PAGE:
TASIS England was privileged to host a visit by famed conservationist, primatologist, and UN Messenger of Peace Dr. Jane Goodall on March 2.
“Equipped with little more than a notebook, binoculars, and her fascination with wildlife, Jane Goodall braved a realm of unknowns to give the world a remarkable window into humankind’s closest living relatives. Through more than 50 years of groundbreaking work, Dr. Jane Goodall has not only shown us the urgent need to protect chimpanzees from extinction; she has also redefined species conservation to include the needs of local people and the environment. Today she travels the world, speaking about the threats facing chimpanzees and environmental crises, urging each of us to take action on behalf of all living things and planet we share.” – janegoodall.org
Dr. Jane Goodall delivered an inspiring presentation to our students, faculty, and parents yesterday in the Fleming Theatre. She talked about her personal journey, from a young inexperienced girl with a serious passion for protecting our environment and the animals that inhabit it, to become a trailblazer in the fields of conservation and primatology and a United Nations Messenger of Peace.
Dr. Goodall recounted memories of her earliest moments in Tanzania’s Gombe Forest, including her time living among chimpanzees and the special encounters she experienced there. “I was sitting in camp after weeks of studying a group of local chimps and suddenly one of the males came over to my table and took a banana. This was the first close interaction I experienced with the animals, and one that started a close bond with the chimpanzees. Needless to say, we brought a lot of bananas into camp from then onwards!”
She also talked about Roots & Shoots, the charity she established to inspire young people to be the change they want to see in our world. “Small actions can have huge ramifications for good, and the younger generations are the ambassadors the world needs after I have gone.”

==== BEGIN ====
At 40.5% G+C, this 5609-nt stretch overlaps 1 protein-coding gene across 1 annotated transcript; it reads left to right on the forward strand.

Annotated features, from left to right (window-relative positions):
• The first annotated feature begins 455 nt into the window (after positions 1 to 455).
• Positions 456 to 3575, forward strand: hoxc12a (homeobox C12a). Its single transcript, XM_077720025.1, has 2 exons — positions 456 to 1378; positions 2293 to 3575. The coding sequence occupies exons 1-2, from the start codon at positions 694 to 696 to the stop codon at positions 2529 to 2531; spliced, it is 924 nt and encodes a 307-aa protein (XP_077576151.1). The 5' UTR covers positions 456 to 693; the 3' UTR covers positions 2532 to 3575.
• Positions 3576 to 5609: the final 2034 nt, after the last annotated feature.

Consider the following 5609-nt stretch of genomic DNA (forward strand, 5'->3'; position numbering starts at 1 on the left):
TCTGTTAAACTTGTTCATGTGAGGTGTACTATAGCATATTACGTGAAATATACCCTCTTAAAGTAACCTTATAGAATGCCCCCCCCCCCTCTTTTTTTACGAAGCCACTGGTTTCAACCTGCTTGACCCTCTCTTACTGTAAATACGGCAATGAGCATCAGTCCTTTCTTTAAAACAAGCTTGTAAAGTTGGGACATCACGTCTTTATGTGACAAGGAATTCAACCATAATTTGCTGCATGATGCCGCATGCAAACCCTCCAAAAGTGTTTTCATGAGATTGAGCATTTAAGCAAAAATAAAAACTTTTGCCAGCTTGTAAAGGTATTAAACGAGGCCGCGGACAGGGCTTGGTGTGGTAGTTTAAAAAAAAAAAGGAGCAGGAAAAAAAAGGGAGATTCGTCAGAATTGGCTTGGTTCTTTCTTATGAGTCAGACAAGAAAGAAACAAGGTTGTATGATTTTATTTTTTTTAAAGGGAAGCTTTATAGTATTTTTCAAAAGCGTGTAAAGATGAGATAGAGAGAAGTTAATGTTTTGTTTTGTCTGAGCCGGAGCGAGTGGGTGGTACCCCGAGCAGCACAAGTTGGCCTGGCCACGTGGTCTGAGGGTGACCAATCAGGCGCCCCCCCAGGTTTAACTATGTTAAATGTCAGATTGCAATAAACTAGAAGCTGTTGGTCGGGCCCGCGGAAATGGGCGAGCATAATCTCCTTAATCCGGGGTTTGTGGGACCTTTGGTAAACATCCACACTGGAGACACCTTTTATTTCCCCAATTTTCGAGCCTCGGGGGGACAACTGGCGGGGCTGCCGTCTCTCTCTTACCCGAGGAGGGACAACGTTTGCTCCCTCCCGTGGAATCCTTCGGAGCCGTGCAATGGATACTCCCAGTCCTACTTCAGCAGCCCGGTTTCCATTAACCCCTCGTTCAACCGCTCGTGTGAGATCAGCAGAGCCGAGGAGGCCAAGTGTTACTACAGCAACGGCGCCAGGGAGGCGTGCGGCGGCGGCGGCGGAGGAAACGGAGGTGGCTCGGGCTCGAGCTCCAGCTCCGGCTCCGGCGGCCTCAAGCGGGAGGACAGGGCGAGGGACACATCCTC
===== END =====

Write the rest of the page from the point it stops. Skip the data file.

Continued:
To conclude her talk, Dr. Goodall discussed her current efforts and the work undertaken by her organizations. “We continue to work with local people in Africa and around the world to promote protection of the environment, and the welfare of people and animals. We find that through support and education, people just want to help us. It is truly wonderful to see.” She continues on her life’s journey, and spends up to 300 days of the year travelling far and wide, teaching and inspiring others to “be the change.”
After the presentation, students were eager to ask questions, including:
“Do you still visit the chimpanzees in Gombe?”
“Did you ever feel like giving up when faced with challenges?”
“What is your favorite memory from your initial visit to Africa?”
“Who has inspired you the most?”
About Dr. Jane Goodall:
When Jane Goodall entered the forest of Gombe in the sixties, the world knew very little about chimpanzees, and even less about their unique genetic kinship to humans. She took an unorthodox approach in her field research, immersing herself in their habitat and their lives to experience their complex society as a neighbor rather than a distant observer. She came to understand them not only as a species, but also as individuals with emotions and long-term bonds. Dr. Goodall’s discovery in 1960 that chimpanzees make and use tools is considered one of the greatest achievements of twentieth-century scholarship. Her field research at Gombe transformed our understanding of chimpanzees, and redefined the relationship between humans and animals in ways that continue to emanate around the world.
Today, Dr. Jane Goodall travels around the world, writing, speaking, and spreading hope through action, encouraging each of us to “use the gift of our life to make the world a better place.” As a conservationist, humanitarian, and crusader for the ethical treatment of animals, she is a global force for compassion and a UN Messenger of Peace.